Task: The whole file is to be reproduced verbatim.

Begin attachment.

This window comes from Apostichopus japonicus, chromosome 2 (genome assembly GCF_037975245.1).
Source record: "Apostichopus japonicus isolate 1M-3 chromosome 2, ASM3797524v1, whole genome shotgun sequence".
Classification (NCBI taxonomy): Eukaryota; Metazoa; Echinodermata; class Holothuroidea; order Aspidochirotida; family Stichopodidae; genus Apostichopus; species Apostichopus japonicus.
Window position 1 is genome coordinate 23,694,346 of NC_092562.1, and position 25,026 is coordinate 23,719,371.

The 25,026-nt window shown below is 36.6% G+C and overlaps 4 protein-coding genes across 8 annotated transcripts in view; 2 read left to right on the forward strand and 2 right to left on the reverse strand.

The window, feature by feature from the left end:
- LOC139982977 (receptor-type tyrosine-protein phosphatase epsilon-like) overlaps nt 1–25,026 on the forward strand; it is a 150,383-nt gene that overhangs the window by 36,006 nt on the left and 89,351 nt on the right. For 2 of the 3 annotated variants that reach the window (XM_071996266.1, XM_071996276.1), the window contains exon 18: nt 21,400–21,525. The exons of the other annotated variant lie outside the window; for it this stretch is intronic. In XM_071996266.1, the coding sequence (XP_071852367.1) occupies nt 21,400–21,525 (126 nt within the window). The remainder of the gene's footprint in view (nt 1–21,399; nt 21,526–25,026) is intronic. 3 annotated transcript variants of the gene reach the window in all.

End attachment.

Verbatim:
This window comes from Apostichopus japonicus, chromosome 2 (genome assembly GCF_037975245.1).
Source record: "Apostichopus japonicus isolate 1M-3 chromosome 2, ASM3797524v1, whole genome shotgun sequence".
Classification (NCBI taxonomy): Eukaryota; Metazoa; Echinodermata; class Holothuroidea; order Aspidochirotida; family Stichopodidae; genus Apostichopus; species Apostichopus japonicus.
Window position 1 is genome coordinate 23,694,346 of NC_092562.1, and position 25,026 is coordinate 23,719,371.

The 25,026-nt window shown below is 36.6% G+C and overlaps 4 protein-coding genes across 8 annotated transcripts in view; 2 read left to right on the forward strand and 2 right to left on the reverse strand.

The window, feature by feature from the left end:
- LOC139982977 (receptor-type tyrosine-protein phosphatase epsilon-like) overlaps nt 1–25,026 on the forward strand; it is a 150,383-nt gene that overhangs the window by 36,006 nt on the left and 89,351 nt on the right. For 2 of the 3 annotated variants that reach the window (XM_071996266.1, XM_071996276.1), the window contains exon 18: nt 21,400–21,525. The exons of the other annotated variant lie outside the window; for it this stretch is intronic. In XM_071996266.1, the coding sequence (XP_071852367.1) occupies nt 21,400–21,525 (126 nt within the window). The remainder of the gene's footprint in view (nt 1–21,399; nt 21,526–25,026) is intronic. 3 annotated transcript variants of the gene reach the window in all.